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Dennis J. Hartigan-O’Connor

and Christian Brander

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date: 25 September 2020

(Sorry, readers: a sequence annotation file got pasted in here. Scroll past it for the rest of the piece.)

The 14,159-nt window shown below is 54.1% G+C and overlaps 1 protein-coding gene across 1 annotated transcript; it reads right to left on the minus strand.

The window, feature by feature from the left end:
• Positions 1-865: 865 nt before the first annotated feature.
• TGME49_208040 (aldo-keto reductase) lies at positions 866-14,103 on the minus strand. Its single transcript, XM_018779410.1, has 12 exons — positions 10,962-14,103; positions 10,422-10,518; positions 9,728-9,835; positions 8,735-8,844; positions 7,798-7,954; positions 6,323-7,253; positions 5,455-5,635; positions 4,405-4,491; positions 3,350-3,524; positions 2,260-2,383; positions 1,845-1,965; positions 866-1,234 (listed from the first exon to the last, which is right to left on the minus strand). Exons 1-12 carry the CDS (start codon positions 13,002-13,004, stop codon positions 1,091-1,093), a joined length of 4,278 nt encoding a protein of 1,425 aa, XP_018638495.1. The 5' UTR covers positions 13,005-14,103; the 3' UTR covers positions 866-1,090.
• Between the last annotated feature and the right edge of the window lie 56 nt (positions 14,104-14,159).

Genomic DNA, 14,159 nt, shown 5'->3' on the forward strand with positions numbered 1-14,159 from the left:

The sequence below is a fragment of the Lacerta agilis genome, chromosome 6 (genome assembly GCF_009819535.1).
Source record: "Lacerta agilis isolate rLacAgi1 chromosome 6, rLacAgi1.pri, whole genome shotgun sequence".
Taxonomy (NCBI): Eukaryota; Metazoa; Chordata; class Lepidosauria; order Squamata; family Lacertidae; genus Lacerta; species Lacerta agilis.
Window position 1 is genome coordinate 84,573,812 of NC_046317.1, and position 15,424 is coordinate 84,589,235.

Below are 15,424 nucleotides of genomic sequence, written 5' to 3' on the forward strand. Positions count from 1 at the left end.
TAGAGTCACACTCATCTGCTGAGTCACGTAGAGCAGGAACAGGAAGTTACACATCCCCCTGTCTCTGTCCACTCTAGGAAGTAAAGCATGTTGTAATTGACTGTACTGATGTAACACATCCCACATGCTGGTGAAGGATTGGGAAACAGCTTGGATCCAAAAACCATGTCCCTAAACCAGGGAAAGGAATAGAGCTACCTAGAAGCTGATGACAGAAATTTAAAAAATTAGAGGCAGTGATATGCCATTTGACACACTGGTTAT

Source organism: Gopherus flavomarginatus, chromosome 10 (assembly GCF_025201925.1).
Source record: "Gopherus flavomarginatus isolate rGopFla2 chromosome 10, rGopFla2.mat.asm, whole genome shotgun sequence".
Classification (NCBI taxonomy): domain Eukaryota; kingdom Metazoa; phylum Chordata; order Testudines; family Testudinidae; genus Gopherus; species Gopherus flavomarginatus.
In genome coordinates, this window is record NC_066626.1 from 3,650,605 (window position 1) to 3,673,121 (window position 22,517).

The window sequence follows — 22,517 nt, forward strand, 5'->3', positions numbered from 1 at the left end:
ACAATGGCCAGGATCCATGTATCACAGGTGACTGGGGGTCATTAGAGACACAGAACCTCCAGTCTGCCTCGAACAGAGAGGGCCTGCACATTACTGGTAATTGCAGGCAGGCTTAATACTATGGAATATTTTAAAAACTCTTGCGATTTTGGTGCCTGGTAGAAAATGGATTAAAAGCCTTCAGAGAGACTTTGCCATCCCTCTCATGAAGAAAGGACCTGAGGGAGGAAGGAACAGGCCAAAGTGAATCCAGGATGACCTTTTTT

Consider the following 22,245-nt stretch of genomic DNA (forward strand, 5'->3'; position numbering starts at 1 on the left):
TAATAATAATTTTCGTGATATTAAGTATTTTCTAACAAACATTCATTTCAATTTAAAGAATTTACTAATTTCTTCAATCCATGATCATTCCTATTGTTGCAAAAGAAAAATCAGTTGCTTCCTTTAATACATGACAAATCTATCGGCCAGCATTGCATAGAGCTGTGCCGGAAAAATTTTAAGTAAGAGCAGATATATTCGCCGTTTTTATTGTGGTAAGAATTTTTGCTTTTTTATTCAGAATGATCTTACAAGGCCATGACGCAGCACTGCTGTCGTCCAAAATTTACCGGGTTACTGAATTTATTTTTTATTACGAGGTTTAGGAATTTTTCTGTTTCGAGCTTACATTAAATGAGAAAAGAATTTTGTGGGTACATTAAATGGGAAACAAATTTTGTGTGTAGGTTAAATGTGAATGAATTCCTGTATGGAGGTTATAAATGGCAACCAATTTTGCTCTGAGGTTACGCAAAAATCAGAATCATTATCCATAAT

The key factor in HIV pathogenesis is the decline in CD4+ T cells with resultant immunodeficiency and chronic inflammation. Depletion of CD4+ T cells from the gastrointestinal mucosa followed by microbial translocation and subsequent immune activation are components of disease progression in untreated patients. Symptomatic and occult opportunistic infections including cytomegalovirus contribute to chronic inflammation in persons infected with HIV. Antiretroviral therapy (ART) results in immune reconstitution, with increases in peripheral CD4+ T cell lymphocytes in most persons infected with HIV, although immune recovery is quite variable. A subset of patients with AIDS will develop immune reconstitution inflammatory syndromes after initiation of ART. Approximately 1% of persons with HIV are able to control infection without the need for ART (“elite” controllers). A variety of immune-based therapies, including hydroxyurea, growth hormone, and statins, are being studied in clinical trials and may ultimately play a role in treating persons with HIV infection.

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